Indian Saints, School Days and Blue Jeans
An Impromptu Lesson ~ Hope Project January 2016
The other day I was conducting singing class/rehearsal for the older girls of the Girls Non-Formal School in the Hope Project. This Project is based in the Nizamuddin Basti, inside of the vast city of Delhi. There are many ‘bastis’ (village communities) inside of Delhi. Many, many, many!
The Hope Project is located next to the ‘Dargah’ (tomb) of the Sufi Mystic, Hazrat Inayat Khan. He was a spiritual teacher and wonderful musician who brought the teachings of Spiritual Unity through Sufism to the Western World in the early 1900s. Every year, his ‘Urs,’ or the anniversary of his passing, is celebrated on Feb 5. The children in the projects around his Dargah give an enlivening performance, and the girls I work with in the Girls Non-Formal School at the Hope Project are part of this event.
This year the girls have learned one of my songs composed to the English words of the great woman saint from India, Anandamayi Ma. She lived until the mid 1970s and is still very well loved by people in different religious groups all over India.
“How much more time will you spend at a wayside inn?
Don’t you want to come home?
One is the wanderer, exile, and homecoming.
The universe is the realm of the Divine.
Great Mother of the World, deliver us home.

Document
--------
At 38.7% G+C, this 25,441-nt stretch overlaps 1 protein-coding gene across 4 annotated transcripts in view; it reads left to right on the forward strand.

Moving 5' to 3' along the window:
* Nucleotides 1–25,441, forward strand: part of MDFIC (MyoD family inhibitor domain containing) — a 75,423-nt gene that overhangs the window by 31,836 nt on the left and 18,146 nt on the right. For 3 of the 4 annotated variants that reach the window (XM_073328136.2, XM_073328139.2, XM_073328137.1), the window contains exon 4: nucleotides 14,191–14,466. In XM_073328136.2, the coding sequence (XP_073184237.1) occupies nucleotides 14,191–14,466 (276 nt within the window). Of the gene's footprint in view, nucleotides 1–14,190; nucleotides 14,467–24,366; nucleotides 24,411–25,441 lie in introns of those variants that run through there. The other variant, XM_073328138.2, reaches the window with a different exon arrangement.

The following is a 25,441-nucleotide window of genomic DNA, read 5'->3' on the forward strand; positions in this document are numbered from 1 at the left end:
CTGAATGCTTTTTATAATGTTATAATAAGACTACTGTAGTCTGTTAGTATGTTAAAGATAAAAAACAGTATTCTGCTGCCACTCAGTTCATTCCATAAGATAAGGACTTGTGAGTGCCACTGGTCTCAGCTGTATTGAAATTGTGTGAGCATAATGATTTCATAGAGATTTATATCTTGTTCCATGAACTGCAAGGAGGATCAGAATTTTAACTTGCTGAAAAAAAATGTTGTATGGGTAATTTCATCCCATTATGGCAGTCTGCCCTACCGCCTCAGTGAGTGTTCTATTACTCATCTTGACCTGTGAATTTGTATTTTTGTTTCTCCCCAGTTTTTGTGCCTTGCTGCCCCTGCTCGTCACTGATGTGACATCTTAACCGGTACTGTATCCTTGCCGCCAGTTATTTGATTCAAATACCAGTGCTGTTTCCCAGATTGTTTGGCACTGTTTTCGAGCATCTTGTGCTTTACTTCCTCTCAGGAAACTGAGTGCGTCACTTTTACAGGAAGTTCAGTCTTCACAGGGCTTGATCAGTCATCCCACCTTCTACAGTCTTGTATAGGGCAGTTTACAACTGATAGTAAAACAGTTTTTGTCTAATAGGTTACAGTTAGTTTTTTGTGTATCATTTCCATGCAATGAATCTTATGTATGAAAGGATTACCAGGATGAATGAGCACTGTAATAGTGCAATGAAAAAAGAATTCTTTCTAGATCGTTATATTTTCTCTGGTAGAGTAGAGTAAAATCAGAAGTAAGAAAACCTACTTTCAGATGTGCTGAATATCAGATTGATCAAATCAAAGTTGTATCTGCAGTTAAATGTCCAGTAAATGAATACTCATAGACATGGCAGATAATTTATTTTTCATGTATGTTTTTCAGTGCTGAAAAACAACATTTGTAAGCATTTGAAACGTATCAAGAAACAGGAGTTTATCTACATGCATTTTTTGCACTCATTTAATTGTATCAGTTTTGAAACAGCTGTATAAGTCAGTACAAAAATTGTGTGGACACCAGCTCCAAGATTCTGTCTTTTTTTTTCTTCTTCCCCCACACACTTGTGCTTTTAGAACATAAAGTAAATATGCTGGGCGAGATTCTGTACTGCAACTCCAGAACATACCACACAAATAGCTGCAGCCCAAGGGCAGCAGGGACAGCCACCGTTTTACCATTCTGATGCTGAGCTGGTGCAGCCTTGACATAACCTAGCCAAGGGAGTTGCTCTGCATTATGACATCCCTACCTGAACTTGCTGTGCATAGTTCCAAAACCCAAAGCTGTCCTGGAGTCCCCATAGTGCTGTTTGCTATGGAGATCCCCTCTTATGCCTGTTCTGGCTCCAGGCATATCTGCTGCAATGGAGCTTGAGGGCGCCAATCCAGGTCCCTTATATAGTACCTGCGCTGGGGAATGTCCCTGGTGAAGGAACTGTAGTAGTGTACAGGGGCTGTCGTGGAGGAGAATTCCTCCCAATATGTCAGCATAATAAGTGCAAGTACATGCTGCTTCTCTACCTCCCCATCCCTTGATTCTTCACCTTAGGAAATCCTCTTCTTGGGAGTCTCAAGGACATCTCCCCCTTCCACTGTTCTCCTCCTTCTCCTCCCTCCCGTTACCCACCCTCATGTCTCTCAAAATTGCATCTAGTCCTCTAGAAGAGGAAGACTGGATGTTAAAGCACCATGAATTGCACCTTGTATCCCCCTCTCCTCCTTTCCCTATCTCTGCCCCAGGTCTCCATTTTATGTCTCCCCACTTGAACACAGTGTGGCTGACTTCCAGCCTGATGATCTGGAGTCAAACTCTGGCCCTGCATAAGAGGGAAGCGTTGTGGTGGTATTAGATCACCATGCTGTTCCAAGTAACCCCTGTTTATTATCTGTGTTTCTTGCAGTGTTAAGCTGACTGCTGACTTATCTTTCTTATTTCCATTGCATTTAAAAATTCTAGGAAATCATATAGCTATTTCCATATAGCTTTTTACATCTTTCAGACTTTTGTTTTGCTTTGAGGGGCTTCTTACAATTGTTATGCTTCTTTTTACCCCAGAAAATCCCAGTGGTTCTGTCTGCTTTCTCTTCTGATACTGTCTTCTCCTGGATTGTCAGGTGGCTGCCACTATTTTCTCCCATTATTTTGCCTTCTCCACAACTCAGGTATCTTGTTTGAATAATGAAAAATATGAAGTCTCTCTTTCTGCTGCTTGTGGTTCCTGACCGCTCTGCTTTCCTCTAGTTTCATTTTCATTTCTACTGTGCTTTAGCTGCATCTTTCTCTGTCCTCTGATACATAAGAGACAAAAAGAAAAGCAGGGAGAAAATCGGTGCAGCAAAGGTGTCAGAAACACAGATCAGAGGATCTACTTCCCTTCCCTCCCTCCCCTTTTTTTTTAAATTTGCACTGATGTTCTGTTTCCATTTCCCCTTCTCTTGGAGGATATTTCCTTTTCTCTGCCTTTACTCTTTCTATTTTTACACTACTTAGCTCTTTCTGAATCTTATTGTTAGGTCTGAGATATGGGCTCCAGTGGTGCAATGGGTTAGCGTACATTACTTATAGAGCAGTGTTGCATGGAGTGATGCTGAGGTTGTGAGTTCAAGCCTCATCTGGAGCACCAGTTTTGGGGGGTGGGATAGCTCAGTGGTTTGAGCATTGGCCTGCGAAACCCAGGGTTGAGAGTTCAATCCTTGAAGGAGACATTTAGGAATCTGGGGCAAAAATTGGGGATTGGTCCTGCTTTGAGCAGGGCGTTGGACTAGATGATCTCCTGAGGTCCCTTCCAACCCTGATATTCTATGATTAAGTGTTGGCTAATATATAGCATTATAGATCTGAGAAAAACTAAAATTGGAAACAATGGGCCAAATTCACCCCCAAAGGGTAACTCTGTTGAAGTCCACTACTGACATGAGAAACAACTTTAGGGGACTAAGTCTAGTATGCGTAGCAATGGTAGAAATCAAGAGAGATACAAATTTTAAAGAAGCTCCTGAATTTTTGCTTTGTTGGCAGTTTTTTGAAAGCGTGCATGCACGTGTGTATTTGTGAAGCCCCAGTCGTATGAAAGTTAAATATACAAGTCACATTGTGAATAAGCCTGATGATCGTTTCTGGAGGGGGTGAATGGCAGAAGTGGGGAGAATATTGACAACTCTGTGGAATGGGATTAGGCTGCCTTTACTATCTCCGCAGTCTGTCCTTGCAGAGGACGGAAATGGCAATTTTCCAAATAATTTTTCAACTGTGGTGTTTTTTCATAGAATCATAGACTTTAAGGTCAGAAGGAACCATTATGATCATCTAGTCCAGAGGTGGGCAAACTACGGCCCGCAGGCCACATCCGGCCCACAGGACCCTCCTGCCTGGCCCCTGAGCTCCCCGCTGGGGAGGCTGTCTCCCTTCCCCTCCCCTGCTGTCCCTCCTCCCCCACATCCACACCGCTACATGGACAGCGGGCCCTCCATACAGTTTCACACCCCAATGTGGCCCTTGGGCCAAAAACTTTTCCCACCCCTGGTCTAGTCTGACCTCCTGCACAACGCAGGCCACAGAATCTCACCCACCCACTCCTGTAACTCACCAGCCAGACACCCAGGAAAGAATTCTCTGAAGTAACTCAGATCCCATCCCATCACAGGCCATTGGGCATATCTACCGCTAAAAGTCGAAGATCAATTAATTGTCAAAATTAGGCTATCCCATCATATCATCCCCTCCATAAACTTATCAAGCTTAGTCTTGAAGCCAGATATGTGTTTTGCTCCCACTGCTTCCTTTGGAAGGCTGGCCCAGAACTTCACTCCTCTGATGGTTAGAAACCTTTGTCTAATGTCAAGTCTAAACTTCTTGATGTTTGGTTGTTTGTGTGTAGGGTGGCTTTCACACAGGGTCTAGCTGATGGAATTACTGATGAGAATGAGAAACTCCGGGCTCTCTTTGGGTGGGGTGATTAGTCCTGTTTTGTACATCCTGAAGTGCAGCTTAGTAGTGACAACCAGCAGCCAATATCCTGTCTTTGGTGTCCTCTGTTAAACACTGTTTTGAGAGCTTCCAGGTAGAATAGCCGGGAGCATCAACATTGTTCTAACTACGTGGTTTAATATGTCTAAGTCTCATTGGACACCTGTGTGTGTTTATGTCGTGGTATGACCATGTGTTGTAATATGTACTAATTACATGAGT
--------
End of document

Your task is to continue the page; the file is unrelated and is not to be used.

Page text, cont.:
Don’t you want to come home?”
– Anandamayi Ma
In between practicing, we Take A Minute™ using the exercises I have developed, to energize and refresh the body and mind after sitting. We also talk about various things together, the girls and I. It is good to break up activities with different kinds of learning. Yesterday, I asked them about clothing they like to wear when school is over. In India all students wear uniforms to school. I asked them if they liked wearing jeans. Some were enthusiastic, “Yes!” eyes shining. Some said, “No,” shaking their heads, and telling me they liked the more traditional ‘suit’—the big pants with the long kurta, or Indian shirt.
I love fabric and the way we can use it to express our feelings with color, texture and shape. We started talking about jeans. It became an English, History, and Fashion lesson; English Conversation, which they study, and the history of jeans. Since Levis were first made in the city of my birth and life, and since my father was, for a time, a cowboy rancher, I found myself telling about how jeans were originally made for working men, and how their popularity had spread. I found myself telling about the World Wars and women in the West needing to change from dresses to pants, so they could work, when the men went to war.
It was an extremely interesting morning, and the song is sounding better and better!